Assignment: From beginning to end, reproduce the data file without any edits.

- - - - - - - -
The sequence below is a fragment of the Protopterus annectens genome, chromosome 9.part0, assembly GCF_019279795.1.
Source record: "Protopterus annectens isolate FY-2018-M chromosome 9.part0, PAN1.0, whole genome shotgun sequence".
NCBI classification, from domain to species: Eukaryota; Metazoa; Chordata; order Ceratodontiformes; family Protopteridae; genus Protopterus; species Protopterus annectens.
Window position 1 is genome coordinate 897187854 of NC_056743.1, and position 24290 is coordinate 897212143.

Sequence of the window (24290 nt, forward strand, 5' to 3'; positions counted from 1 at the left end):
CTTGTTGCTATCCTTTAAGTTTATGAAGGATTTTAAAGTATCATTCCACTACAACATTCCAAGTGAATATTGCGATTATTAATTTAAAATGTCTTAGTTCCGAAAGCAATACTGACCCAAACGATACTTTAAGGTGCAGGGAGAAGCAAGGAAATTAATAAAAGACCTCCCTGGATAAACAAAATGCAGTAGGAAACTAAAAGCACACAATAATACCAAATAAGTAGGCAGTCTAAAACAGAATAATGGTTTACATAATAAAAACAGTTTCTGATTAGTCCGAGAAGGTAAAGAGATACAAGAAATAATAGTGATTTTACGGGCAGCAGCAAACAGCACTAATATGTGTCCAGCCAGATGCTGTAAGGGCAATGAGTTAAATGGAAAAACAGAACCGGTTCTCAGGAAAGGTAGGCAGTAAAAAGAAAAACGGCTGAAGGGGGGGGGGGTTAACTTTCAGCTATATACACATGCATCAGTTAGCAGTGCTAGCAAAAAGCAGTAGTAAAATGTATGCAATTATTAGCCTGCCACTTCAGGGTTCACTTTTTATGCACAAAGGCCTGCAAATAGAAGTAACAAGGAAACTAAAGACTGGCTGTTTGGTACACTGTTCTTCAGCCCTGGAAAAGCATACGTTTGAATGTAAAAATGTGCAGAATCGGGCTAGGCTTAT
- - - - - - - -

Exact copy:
The sequence below is a fragment of the Protopterus annectens genome, chromosome 9.part0, assembly GCF_019279795.1.
Source record: "Protopterus annectens isolate FY-2018-M chromosome 9.part0, PAN1.0, whole genome shotgun sequence".
NCBI classification, from domain to species: Eukaryota; Metazoa; Chordata; order Ceratodontiformes; family Protopteridae; genus Protopterus; species Protopterus annectens.
Window position 1 is genome coordinate 897187854 of NC_056743.1, and position 24290 is coordinate 897212143.

Sequence of the window (24290 nt, forward strand, 5' to 3'; positions counted from 1 at the left end):
CTTGTTGCTATCCTTTAAGTTTATGAAGGATTTTAAAGTATCATTCCACTACAACATTCCAAGTGAATATTGCGATTATTAATTTAAAATGTCTTAGTTCCGAAAGCAATACTGACCCAAACGATACTTTAAGGTGCAGGGAGAAGCAAGGAAATTAATAAAAGACCTCCCTGGATAAACAAAATGCAGTAGGAAACTAAAAGCACACAATAATACCAAATAAGTAGGCAGTCTAAAACAGAATAATGGTTTACATAATAAAAACAGTTTCTGATTAGTCCGAGAAGGTAAAGAGATACAAGAAATAATAGTGATTTTACGGGCAGCAGCAAACAGCACTAATATGTGTCCAGCCAGATGCTGTAAGGGCAATGAGTTAAATGGAAAAACAGAACCGGTTCTCAGGAAAGGTAGGCAGTAAAAAGAAAAACGGCTGAAGGGGGGGGGGGTTAACTTTCAGCTATATACACATGCATCAGTTAGCAGTGCTAGCAAAAAGCAGTAGTAAAATGTATGCAATTATTAGCCTGCCACTTCAGGGTTCACTTTTTATGCACAAAGGCCTGCAAATAGAAGTAACAAGGAAACTAAAGACTGGCTGTTTGGTACACTGTTCTTCAGCCCTGGAAAAGCATACGTTTGAATGTAAAAATGTGCAGAATCGGGCTAGGCTTAT